Imagine it’s 2030. The world’s greatest generation of entrepreneurs, the baby boomers, have retired from the more than 600,000 small- and medium-sized businesses they founded. Due to the thousands of companies that went up for sale, and an awareness of the gravity of the transition, a significant number of business owners chose to sell their companies to their employees.
I have just returned from an interesting experience in Washington. D.C.: a panel discussion with His Holiness the Dalai Lama. The event was sponsored by the American Enterprise Institute (AEI), a leading neo-conservative think tank responsible for much of the intellectual core and agenda of the Bush-Cheney administration. So why would I go to a place that co-engineered much of the thinking that led us into the disaster of the Iraq War and the financial crisis of 2008, costing us trillions of dollars, and causing massive waves of human suffering across cultures?
For more than 13 years Axiom News has been able to interview and story many cutting-edge workplaces while at the same time trying out some of the ideas we run across in our own space. We’ve been especially interested in people who are playing around with creating an ecology for work that, at the risk of over-simplifying, “embraces our humanity.”
It wasn’t whether alternative energy technologies need to be implemented that caught the attention of many at GLOBE 2014 — North America’s largest business sustainability summit. It was when and how.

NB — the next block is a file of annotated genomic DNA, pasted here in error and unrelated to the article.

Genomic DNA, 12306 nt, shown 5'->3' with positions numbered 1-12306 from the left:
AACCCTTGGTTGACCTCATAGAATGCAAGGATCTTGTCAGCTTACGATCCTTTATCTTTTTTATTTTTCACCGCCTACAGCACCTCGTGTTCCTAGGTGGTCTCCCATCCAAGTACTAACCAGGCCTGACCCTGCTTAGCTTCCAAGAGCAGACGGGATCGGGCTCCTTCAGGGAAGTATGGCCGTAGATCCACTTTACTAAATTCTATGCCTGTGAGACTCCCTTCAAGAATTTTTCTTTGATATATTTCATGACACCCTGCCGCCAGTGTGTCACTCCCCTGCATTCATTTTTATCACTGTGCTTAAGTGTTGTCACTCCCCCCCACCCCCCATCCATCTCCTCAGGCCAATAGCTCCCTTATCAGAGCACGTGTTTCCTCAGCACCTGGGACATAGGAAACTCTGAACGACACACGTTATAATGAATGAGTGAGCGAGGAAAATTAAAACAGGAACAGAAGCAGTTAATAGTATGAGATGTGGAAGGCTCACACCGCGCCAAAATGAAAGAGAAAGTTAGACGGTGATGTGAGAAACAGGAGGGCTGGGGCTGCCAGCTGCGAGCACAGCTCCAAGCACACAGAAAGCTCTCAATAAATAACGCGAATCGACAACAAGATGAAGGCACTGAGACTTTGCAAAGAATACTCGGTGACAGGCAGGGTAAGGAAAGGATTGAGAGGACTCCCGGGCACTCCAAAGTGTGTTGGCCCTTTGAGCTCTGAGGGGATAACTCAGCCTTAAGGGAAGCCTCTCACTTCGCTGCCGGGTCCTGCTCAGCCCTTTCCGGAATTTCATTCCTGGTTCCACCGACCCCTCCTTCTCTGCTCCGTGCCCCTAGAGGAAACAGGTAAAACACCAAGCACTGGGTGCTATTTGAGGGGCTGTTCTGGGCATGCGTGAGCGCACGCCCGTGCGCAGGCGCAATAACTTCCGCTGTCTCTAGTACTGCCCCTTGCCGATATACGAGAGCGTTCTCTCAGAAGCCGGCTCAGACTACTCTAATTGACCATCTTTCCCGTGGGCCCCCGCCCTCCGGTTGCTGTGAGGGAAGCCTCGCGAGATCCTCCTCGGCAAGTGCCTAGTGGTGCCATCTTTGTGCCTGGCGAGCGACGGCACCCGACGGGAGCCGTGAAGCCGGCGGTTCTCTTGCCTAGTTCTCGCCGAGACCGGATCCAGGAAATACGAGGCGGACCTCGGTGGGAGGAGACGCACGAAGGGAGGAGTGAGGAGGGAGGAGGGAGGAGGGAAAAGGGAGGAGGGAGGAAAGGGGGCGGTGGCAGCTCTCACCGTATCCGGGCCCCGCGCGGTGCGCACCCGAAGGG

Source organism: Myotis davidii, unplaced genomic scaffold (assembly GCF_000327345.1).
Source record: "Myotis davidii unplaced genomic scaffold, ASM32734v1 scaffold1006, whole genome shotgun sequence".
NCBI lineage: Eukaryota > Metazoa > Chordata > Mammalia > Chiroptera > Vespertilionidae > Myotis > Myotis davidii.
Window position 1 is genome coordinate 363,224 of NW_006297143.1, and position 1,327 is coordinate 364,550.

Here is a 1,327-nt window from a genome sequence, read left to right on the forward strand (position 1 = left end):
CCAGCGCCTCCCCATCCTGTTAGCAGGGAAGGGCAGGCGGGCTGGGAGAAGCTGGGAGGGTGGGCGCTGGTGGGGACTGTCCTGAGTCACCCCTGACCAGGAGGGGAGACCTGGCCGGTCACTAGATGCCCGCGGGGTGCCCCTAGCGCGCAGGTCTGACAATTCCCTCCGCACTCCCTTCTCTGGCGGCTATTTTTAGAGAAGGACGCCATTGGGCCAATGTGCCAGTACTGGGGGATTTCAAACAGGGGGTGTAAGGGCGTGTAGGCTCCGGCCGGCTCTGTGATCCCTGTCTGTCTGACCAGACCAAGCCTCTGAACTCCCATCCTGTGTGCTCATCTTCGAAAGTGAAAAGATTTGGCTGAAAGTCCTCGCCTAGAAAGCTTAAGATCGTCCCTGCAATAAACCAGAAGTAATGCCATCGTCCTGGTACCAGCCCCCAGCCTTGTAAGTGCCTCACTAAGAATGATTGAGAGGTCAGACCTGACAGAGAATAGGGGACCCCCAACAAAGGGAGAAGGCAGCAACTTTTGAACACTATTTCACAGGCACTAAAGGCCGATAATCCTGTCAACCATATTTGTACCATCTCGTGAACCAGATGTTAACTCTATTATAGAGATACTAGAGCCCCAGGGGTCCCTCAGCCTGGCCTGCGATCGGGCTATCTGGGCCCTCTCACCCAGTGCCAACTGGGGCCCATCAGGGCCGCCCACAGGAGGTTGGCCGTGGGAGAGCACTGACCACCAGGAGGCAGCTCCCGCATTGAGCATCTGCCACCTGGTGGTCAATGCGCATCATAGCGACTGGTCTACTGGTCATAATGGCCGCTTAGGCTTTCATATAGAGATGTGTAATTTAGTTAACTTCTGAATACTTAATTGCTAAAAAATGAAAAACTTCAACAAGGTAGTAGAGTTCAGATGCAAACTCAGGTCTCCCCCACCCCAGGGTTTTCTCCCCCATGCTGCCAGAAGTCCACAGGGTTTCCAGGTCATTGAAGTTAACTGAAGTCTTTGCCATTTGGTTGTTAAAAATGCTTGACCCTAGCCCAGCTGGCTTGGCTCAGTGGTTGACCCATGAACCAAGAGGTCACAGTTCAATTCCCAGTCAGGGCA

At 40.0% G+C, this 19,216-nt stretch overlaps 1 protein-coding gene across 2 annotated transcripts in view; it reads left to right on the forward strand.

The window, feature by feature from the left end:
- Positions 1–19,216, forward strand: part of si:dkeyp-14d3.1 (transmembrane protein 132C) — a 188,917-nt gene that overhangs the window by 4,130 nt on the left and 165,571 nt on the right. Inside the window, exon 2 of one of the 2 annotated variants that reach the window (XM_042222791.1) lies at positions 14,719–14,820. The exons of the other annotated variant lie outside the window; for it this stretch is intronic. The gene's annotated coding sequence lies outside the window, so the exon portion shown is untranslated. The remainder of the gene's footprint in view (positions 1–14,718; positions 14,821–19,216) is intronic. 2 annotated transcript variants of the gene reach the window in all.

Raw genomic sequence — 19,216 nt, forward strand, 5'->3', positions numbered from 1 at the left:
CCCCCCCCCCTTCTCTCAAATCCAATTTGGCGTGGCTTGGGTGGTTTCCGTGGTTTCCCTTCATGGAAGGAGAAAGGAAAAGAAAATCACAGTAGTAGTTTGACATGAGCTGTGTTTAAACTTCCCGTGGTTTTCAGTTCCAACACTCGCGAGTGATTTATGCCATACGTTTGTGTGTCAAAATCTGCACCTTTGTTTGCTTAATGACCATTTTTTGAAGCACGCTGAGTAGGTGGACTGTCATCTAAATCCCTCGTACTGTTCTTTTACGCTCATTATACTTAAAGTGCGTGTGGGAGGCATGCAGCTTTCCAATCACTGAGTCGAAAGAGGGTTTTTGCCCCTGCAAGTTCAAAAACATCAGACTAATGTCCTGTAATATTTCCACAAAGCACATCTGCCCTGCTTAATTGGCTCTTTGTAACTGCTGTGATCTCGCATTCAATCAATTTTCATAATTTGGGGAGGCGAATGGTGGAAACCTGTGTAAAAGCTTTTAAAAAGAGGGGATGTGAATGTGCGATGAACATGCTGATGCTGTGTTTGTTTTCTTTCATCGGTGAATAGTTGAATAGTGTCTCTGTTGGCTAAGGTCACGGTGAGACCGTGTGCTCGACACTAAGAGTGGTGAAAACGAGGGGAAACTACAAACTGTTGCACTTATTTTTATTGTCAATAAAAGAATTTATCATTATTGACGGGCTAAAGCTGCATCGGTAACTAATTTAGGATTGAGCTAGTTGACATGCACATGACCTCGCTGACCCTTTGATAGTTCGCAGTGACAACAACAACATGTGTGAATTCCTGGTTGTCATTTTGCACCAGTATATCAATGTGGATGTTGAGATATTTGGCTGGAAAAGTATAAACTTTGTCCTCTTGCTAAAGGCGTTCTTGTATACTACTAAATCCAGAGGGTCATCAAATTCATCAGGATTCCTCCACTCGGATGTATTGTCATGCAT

Whether it’s technical expertise or small- to medium-sized businesses, the Netherlands holds an abundance of assets that have been in large part unrecognized and unappreciated. Yet it is exactly these “un-glorified” gifts that could ring in the country’s future thriving.
Bioinspiration, biomimicry, biomimetics, biophilia. While there are various terms to describe it, the basic notion of nature as genius/genii with a seemingly infinite basket of solutions for our world's problem is a sexy topic these days. But can it be an economic game-changer?
A strong grassroots interest in an alternative economics has led to the formation of a new group in the Cincinnati region. The Economics of Compassion Initiative of Greater Cincinnati (ECI) is anchored in a growing local interest in supporting alternative economic systems where workers and owners share benefit and the community is enhanced and not harmed — an economy marked by justice, community and relationship. Click here to read the newsletter of the initiative.
In a recent blog, Mark Chasan suggests there is an opportunity to create a new regenerative economy, a “horizontal economic transformation that will dwarf the industrial age economy.” Mark writes that the regenerative economy will transform almost every industry, with the greatest impact on energy, water, food, built environment, transportation, packaging, health care, infrastructure, natural resource and waste management, technology, resource and supply chain management, and education. The regenerative economy can assist in creating a world of abundance, wellness and enlightenment.
Social Enterprise Alliance (SEA) created a new “50 Under 40” cohort program to develop, engage and connect 50 promising leaders under the age of 40. Participants were selected based on their social enterprise accomplishments and contributions. Winners will receive complimentary registration for SEA’s Summit 14, April 13-16 in Nashville. Click here for a list of the winners.
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